Clichéd as it may sound, the first episode of Main Sitara, written by Faiza Iftikhar, directed by Seema Tahir and produced by Anjum Ansari, came as a much needed breath of fresh air. Standing out amidst the pehli nazar ka pyar, ‘ishq wala love and chat–shaadi-pat-talaaq type plotlines, this TV One serial has gotten off to a very strong start.
Main Sitara chronicles the journey of a young girl Suraiya who grows up to become Sitara, the superstar. From the moment we are introduced to her, it is pretty obvious the child lives and breathes showbiz, be it radio, TV or film. Though nothing in her immediate surroundings seems likely to have inspired such a fascination, a stray reference by her mother (?) hints that she might have been born to a different woman, but is now being raised by someone who has her hands full juggling the responsibilities of keeping the homefires burning. Her husband is a wastrel who occupies himself with drug inspired dreams of shortcuts to becoming rich, that these involve a sleight of hand and/or a robbery or two doesn’t seem to bother him in the least.
Quite unlike the drag of daily life in Suraiya’s family, where every single penny needs to be accounted for, Farhad Sethi and Jharna’s household is happily free of such mundane concerns – theirs is the golden couple of the Pakistan’s entertainment industry. Jharna is a name to be reckoned within the film industry and Farhad has made a recent crossover from TV. Where his wife is now happy to sit back and play wife and mother to their three sons ( two older and one new born), Farhad is on the cusp of an exciting and ambitious new journey, to become a film director. This clash in priorities provides the context for the first tremors in their otherwise loving relationship and sets the tone for future clashes. For now though they are very much a couple in love and fully supportive of each other.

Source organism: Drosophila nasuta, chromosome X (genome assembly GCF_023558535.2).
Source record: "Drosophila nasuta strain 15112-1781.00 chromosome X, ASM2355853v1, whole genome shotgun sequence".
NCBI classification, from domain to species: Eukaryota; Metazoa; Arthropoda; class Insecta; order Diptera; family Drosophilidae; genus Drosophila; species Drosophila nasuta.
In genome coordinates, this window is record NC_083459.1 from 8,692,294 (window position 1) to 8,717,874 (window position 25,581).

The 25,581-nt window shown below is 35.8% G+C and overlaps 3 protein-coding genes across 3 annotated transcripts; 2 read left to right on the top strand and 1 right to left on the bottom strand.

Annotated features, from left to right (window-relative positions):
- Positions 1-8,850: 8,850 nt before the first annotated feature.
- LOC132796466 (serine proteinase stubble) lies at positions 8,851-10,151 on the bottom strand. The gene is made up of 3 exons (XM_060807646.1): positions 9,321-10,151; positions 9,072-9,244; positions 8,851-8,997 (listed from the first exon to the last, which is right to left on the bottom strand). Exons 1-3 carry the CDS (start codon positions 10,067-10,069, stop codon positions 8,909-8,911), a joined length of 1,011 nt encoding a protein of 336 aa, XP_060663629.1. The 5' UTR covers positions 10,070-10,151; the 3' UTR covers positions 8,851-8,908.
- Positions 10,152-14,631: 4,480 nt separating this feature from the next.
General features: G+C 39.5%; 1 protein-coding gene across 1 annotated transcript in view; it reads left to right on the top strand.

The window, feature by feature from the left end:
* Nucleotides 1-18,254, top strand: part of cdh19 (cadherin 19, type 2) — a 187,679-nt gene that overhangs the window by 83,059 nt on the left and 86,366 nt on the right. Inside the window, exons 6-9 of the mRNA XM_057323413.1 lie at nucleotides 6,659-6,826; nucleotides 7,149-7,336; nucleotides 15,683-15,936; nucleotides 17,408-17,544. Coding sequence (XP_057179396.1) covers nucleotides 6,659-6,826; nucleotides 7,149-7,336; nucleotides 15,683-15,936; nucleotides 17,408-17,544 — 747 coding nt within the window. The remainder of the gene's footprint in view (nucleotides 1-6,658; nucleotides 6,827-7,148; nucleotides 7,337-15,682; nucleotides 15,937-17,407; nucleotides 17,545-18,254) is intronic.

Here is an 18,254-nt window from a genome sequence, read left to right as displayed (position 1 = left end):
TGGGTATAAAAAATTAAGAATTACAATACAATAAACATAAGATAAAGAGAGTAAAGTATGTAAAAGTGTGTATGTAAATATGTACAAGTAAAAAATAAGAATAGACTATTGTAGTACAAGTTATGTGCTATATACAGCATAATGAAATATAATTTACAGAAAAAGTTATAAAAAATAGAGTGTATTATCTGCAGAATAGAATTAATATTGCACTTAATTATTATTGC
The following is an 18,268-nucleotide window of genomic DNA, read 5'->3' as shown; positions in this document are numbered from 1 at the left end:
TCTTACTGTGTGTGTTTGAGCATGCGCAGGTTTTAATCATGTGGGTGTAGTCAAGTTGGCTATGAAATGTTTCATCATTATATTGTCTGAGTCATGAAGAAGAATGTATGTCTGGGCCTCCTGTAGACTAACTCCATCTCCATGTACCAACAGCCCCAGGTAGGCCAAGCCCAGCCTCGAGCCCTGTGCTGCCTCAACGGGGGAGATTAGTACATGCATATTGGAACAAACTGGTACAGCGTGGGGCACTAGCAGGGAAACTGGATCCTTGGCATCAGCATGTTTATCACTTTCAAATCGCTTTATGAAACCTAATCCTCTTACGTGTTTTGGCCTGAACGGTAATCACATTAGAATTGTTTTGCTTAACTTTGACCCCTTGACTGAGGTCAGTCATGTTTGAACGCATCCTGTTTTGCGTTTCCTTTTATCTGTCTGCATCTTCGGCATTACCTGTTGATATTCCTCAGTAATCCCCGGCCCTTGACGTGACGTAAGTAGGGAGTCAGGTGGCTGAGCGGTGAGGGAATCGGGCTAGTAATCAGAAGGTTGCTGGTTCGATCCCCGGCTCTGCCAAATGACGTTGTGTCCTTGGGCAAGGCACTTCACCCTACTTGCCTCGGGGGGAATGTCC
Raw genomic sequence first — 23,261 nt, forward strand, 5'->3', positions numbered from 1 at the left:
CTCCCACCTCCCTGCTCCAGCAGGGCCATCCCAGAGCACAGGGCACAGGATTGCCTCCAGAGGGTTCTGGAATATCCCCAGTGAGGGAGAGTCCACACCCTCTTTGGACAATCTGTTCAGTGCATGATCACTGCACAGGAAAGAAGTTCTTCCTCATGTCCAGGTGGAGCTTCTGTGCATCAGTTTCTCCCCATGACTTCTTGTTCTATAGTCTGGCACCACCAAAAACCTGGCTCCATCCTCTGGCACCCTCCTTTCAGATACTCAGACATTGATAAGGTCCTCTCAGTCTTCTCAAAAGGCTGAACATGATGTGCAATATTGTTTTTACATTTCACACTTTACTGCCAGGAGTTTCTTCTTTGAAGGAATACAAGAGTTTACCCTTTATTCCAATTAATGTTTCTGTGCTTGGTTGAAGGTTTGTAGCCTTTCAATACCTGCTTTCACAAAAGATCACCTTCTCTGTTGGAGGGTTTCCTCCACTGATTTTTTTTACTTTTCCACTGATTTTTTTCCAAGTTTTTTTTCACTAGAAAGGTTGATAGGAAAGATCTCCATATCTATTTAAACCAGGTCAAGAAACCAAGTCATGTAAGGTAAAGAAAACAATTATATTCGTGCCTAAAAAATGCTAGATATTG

With the first episode Faiza and Seema set a very solid foundation for the rest of what promises to be a rich story. The characters and their connections, to each other and the larger narrative, have been accomplished with a lot of finesse to the extent they seem almost organic. Seema Tahir, the director has to be applauded for extracting convincing performances from her cast, particularly the lead actors. Mikaal Zulfiqar has a tendency to rely on his screen presence and charm to get through roles but here he is pushed to perform and he does not disappoint. I have not seen Aisha Gul before but am impressed with her here; she is the personification of the effortlessly classy and glamorous stars of yore. At many places she reminded me of film stars Zeba and Shabnum in their prime. Among others Rashid Farooqi is always dependable and the lady playing his wife was also believable, although her dialog delivery sounded stilted at times. Of all the actors though, the young girl playing Suraiya was fabulous.
None of this would not have been half as convincing were it not for the very nicely done costumes, jewellery, makeup, hair and sets, all of which lend a much needed air of authenticity to this retro serial. Kudos to the producers for going that extra step and giving the serial this air of believability, without going overboard and making it look contrived in the way of several of our currently airing mega serials.
This is of course only the first episode so don’t want to go overboard and build up expectations, but I will say that Faiza’s writing is first rate here. Noteworthy is her eye for period details and the weaving in of little nuggets of information that anchor the serial and are fun for those familiar with the film industry of that time; usage of the name Jharna (Shabnam’s real name), modeling Farhad’s character on Waheed Murad, passing mention of the move of the film industry from Karachi to Lahore (late ’60s), release of Pakeeza (1968), the film song from Armaan (1966), all help date this story to an era typically referred to as the golden age of the Pakistani film industry.
The first episode ended on very nicely done hook, providing a reason for Suraiya to grow up in the Sethi household and gain more exposure to a world that fascinates her. So yes, one episode in, I am happily looking forward to the second episode. That Main Sitara is being aired on TVOne instead of the other mainstream channels gives me hope that this one will stay a steady course – fingers and toes tightly crossed!
Written by SZ~
Main Sitara ~ OST
Main Sitara ~ Making of the serial